Daniel Carpenter-Gold is Managing Editor of Harvard Environmental Law Review.This post is part of the Environmental Law Review Syndicate.
It’s done. Like a reluctant Odysseus, we have fastened ourselves to the mast of emissions reductions with Bungee cords (not too tight, now!) and stuffed one ear full of wax—just in case those cheap, dirty fossil-fuel Sirens have something interesting to say. But what is this “Paris Agreement”?
What did we promise?
After some initial optimism, debate over the outcome document has been mostly about precisely what flavor of evil the negotiators have handed us. There are interesting framing moves in the document—the target for a cap on temperature increases is being nudged down from 2°C to 1.5°C, the net-zero “carbon neutrality” approach makes carbon sinks and carbon-capture technology more prominent, and the $100 billion promised in the Copenhagen Accord ended up in the non-binding Paris Decision rather than the Agreement itself—but the real action is in Art. 4, dealing with Nationally Determined Contributions (“NDCs”).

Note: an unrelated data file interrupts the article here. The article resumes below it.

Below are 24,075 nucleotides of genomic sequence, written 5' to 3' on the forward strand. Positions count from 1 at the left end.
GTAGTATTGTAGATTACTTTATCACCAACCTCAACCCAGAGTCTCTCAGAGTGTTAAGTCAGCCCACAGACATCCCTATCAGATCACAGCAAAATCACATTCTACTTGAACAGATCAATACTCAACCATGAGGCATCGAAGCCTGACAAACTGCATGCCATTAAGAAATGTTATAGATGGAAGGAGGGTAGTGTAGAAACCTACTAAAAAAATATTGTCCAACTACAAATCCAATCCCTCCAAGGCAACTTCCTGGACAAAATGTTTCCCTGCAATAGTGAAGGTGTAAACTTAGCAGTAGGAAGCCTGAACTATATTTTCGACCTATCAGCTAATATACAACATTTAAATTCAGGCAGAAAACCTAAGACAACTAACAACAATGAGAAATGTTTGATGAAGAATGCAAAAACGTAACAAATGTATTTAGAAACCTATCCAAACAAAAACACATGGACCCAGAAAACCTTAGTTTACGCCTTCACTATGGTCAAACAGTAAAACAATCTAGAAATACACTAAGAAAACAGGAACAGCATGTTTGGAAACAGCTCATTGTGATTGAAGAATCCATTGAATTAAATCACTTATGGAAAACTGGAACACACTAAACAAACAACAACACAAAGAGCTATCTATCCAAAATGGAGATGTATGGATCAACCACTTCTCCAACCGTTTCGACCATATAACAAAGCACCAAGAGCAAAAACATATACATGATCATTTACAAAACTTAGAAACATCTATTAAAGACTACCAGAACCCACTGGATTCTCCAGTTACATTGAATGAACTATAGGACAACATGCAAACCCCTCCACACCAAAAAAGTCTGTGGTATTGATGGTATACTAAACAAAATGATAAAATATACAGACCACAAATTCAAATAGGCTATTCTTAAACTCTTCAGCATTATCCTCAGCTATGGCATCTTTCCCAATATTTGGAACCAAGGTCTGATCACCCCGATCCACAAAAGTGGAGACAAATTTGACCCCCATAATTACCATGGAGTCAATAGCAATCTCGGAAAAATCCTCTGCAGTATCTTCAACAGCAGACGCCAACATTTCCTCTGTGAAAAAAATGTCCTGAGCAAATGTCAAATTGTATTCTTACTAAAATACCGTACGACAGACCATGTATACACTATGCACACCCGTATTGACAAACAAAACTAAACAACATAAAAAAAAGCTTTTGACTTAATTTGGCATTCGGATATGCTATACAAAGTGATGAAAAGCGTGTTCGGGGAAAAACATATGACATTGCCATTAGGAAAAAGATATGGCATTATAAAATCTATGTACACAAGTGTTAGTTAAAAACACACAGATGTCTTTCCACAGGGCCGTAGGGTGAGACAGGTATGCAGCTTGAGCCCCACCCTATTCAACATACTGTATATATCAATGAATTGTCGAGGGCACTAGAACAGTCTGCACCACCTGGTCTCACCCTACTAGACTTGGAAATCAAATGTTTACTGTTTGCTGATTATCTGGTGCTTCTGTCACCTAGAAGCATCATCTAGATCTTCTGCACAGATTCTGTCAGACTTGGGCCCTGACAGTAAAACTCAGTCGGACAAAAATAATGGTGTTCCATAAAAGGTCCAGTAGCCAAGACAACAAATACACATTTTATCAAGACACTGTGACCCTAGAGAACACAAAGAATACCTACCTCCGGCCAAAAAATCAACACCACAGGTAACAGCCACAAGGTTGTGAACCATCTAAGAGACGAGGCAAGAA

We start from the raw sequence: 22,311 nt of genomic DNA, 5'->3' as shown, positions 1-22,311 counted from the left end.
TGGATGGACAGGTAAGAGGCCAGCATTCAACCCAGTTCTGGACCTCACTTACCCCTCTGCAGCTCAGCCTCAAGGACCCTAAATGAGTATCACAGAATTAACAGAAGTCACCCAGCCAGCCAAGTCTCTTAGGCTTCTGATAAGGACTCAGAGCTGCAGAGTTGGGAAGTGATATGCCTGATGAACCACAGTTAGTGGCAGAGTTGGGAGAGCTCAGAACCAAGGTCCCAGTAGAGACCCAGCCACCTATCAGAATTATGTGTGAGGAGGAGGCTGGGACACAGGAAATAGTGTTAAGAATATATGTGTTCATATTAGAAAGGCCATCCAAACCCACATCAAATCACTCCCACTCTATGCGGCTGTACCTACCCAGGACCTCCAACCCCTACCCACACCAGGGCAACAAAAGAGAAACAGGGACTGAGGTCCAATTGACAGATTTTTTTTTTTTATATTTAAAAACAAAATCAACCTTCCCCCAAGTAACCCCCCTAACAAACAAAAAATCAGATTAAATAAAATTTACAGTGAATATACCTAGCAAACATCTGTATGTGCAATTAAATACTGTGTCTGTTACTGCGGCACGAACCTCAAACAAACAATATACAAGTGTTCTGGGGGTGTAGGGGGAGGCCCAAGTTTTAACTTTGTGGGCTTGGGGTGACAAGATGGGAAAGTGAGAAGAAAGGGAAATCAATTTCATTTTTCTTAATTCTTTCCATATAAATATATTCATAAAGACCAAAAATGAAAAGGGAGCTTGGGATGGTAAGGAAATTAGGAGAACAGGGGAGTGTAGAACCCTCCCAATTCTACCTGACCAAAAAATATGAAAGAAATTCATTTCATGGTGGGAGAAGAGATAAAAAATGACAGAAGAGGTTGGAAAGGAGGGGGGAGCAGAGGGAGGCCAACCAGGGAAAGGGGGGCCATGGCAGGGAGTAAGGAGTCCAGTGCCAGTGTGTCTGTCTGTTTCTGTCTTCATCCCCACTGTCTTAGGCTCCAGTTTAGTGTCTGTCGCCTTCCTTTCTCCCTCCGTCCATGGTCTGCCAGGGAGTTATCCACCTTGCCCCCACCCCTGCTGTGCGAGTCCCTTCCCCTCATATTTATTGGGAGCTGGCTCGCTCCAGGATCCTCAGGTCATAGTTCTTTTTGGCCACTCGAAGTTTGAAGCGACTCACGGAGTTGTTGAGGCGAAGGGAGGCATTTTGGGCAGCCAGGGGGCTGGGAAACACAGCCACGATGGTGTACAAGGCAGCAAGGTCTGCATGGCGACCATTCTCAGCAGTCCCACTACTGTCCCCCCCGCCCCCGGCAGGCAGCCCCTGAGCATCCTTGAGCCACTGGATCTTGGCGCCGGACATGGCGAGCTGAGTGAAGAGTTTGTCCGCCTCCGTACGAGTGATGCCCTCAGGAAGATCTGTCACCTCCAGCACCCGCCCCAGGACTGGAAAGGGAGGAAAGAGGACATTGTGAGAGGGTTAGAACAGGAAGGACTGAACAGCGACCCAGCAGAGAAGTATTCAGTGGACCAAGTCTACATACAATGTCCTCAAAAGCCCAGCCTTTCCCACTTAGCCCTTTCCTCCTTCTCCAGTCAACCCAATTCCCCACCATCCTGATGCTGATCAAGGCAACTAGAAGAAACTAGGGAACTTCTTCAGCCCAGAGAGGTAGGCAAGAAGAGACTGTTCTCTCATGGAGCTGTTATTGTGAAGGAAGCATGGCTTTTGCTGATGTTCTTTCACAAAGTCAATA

Since Luke Grunbaum at the UCLA Journal of Environmental Law & Policy has already put out a great breakdown of the NDC approach, I’ll keep it short: the NDCs are statements from each country (or group, in the case of the EU) laying out how much they will decrease their greenhouse gas emissions. Unlike the Kyoto Protocol, the Paris Agreement does not require specific emissions reduction from each country. Instead, Art. 4.9 requires each nation to issue an NDC every five years, and Art. 4.3 demands that each new NDC “will represent a progression beyond” the country’s previous commitment. (NDCs are also supposed to represent each country’s “highest possible ambition”—which raises the question whether countries might overpromise and get stuck with an unattainable goal. Then again, overly ambitious goals have not historically been a problem for the UNFCCC.)
Nearly all UNFCCC parties submitted Intended NDCs (“INDCs”) prior to the Paris negotiations, so we already have an idea of what NDCs will look like. The first impression is that they are too little, too late, but this is not news (which the head of the Secretariat made clear by threatening to “chop the head off” of any reporter that treated the INDCs’ shortcomings as new information). For our part, the U.S. INDC has promised a 26–28% reduction in greenhouse gas emissions by 2025 (measured against 2005 levels), which is roughly equivalent to the 32% reduction by 2030 that the White House says the Clean Power Plan will provide.